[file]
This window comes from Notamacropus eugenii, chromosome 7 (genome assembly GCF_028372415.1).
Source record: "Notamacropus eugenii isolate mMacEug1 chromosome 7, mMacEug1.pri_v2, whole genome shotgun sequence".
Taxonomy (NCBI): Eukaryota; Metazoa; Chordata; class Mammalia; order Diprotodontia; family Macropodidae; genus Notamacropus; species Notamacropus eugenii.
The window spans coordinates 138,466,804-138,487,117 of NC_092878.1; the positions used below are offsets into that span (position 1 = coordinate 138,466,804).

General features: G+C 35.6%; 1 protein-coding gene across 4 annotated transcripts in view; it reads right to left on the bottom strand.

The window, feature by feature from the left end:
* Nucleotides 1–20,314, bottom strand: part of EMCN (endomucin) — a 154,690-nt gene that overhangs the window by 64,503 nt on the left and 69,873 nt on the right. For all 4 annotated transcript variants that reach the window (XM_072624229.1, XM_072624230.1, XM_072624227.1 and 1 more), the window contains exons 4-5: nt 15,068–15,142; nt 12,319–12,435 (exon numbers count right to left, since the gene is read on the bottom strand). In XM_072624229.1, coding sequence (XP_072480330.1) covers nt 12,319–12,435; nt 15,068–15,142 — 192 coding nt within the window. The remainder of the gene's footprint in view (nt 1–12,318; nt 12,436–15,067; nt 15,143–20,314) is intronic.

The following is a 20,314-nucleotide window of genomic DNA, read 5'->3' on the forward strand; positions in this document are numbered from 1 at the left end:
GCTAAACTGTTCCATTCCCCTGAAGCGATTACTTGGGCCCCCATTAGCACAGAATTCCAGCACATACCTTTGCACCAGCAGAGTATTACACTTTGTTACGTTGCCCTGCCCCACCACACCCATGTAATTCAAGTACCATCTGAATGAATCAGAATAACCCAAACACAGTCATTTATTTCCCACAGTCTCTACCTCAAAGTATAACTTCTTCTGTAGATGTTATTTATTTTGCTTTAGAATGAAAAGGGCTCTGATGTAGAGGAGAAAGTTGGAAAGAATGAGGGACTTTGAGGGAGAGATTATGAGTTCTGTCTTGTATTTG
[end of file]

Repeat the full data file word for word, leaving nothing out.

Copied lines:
This window comes from Notamacropus eugenii, chromosome 7 (genome assembly GCF_028372415.1).
Source record: "Notamacropus eugenii isolate mMacEug1 chromosome 7, mMacEug1.pri_v2, whole genome shotgun sequence".
Taxonomy (NCBI): Eukaryota; Metazoa; Chordata; class Mammalia; order Diprotodontia; family Macropodidae; genus Notamacropus; species Notamacropus eugenii.
The window spans coordinates 138,466,804-138,487,117 of NC_092878.1; the positions used below are offsets into that span (position 1 = coordinate 138,466,804).

General features: G+C 35.6%; 1 protein-coding gene across 4 annotated transcripts in view; it reads right to left on the bottom strand.

The window, feature by feature from the left end:
* Nucleotides 1–20,314, bottom strand: part of EMCN (endomucin) — a 154,690-nt gene that overhangs the window by 64,503 nt on the left and 69,873 nt on the right. For all 4 annotated transcript variants that reach the window (XM_072624229.1, XM_072624230.1, XM_072624227.1 and 1 more), the window contains exons 4-5: nt 15,068–15,142; nt 12,319–12,435 (exon numbers count right to left, since the gene is read on the bottom strand). In XM_072624229.1, coding sequence (XP_072480330.1) covers nt 12,319–12,435; nt 15,068–15,142 — 192 coding nt within the window. The remainder of the gene's footprint in view (nt 1–12,318; nt 12,436–15,067; nt 15,143–20,314) is intronic.

The following is a 20,314-nucleotide window of genomic DNA, read 5'->3' on the forward strand; positions in this document are numbered from 1 at the left end:
GCTAAACTGTTCCATTCCCCTGAAGCGATTACTTGGGCCCCCATTAGCACAGAATTCCAGCACATACCTTTGCACCAGCAGAGTATTACACTTTGTTACGTTGCCCTGCCCCACCACACCCATGTAATTCAAGTACCATCTGAATGAATCAGAATAACCCAAACACAGTCATTTATTTCCCACAGTCTCTACCTCAAAGTATAACTTCTTCTGTAGATGTTATTTATTTTGCTTTAGAATGAAAAGGGCTCTGATGTAGAGGAGAAAGTTGGAAAGAATGAGGGACTTTGAGGGAGAGATTATGAGTTCTGTCTTGTATTTG